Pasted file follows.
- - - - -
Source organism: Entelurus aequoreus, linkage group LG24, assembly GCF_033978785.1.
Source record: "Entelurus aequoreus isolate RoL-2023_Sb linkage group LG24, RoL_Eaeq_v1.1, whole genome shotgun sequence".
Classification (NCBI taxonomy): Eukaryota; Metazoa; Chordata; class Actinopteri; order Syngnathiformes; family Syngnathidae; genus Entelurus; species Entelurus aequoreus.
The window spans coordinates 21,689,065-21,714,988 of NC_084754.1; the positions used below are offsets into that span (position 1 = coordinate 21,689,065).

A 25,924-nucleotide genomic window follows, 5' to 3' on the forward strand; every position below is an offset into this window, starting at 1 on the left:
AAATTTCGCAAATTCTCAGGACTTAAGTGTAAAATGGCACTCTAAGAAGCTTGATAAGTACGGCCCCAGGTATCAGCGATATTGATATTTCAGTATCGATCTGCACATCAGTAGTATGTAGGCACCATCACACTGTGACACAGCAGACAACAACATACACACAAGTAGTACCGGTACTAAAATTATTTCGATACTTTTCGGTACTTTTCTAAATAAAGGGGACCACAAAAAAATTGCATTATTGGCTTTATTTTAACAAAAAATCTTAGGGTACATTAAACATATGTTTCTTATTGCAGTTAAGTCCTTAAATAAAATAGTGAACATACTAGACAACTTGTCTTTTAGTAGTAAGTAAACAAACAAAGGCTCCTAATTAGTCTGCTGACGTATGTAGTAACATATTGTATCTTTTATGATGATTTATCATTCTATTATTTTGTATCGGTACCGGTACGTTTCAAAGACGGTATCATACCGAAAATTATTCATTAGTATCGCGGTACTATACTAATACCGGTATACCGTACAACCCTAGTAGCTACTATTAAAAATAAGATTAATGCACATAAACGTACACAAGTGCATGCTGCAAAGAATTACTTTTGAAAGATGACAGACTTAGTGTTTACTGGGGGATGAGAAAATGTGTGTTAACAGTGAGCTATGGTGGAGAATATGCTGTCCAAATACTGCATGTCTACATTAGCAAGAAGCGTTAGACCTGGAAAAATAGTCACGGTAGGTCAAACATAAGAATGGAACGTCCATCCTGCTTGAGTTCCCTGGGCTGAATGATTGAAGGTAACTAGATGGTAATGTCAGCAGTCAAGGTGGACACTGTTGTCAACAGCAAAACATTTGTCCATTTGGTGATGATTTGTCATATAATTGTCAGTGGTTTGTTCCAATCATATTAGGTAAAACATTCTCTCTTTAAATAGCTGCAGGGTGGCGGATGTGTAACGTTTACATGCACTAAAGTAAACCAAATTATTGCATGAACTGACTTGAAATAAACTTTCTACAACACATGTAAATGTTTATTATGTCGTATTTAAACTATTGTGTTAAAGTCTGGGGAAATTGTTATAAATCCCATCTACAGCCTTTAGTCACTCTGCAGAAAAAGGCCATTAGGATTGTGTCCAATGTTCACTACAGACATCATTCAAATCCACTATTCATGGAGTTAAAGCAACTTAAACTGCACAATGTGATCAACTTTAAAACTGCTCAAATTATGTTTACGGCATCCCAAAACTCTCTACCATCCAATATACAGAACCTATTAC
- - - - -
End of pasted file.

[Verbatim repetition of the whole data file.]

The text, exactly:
Source organism: Entelurus aequoreus, linkage group LG24, assembly GCF_033978785.1.
Source record: "Entelurus aequoreus isolate RoL-2023_Sb linkage group LG24, RoL_Eaeq_v1.1, whole genome shotgun sequence".
Classification (NCBI taxonomy): Eukaryota; Metazoa; Chordata; class Actinopteri; order Syngnathiformes; family Syngnathidae; genus Entelurus; species Entelurus aequoreus.
The window spans coordinates 21,689,065-21,714,988 of NC_084754.1; the positions used below are offsets into that span (position 1 = coordinate 21,689,065).

A 25,924-nucleotide genomic window follows, 5' to 3' on the forward strand; every position below is an offset into this window, starting at 1 on the left:
AAATTTCGCAAATTCTCAGGACTTAAGTGTAAAATGGCACTCTAAGAAGCTTGATAAGTACGGCCCCAGGTATCAGCGATATTGATATTTCAGTATCGATCTGCACATCAGTAGTATGTAGGCACCATCACACTGTGACACAGCAGACAACAACATACACACAAGTAGTACCGGTACTAAAATTATTTCGATACTTTTCGGTACTTTTCTAAATAAAGGGGACCACAAAAAAATTGCATTATTGGCTTTATTTTAACAAAAAATCTTAGGGTACATTAAACATATGTTTCTTATTGCAGTTAAGTCCTTAAATAAAATAGTGAACATACTAGACAACTTGTCTTTTAGTAGTAAGTAAACAAACAAAGGCTCCTAATTAGTCTGCTGACGTATGTAGTAACATATTGTATCTTTTATGATGATTTATCATTCTATTATTTTGTATCGGTACCGGTACGTTTCAAAGACGGTATCATACCGAAAATTATTCATTAGTATCGCGGTACTATACTAATACCGGTATACCGTACAACCCTAGTAGCTACTATTAAAAATAAGATTAATGCACATAAACGTACACAAGTGCATGCTGCAAAGAATTACTTTTGAAAGATGACAGACTTAGTGTTTACTGGGGGATGAGAAAATGTGTGTTAACAGTGAGCTATGGTGGAGAATATGCTGTCCAAATACTGCATGTCTACATTAGCAAGAAGCGTTAGACCTGGAAAAATAGTCACGGTAGGTCAAACATAAGAATGGAACGTCCATCCTGCTTGAGTTCCCTGGGCTGAATGATTGAAGGTAACTAGATGGTAATGTCAGCAGTCAAGGTGGACACTGTTGTCAACAGCAAAACATTTGTCCATTTGGTGATGATTTGTCATATAATTGTCAGTGGTTTGTTCCAATCATATTAGGTAAAACATTCTCTCTTTAAATAGCTGCAGGGTGGCGGATGTGTAACGTTTACATGCACTAAAGTAAACCAAATTATTGCATGAACTGACTTGAAATAAACTTTCTACAACACATGTAAATGTTTATTATGTCGTATTTAAACTATTGTGTTAAAGTCTGGGGAAATTGTTATAAATCCCATCTACAGCCTTTAGTCACTCTGCAGAAAAAGGCCATTAGGATTGTGTCCAATGTTCACTACAGACATCATTCAAATCCACTATTCATGGAGTTAAAGCAACTTAAACTGCACAATGTGATCAACTTTAAAACTGCTCAAATTATGTTTACGGCATCCCAAAACTCTCTACCATCCAATATACAGAACCTATTAC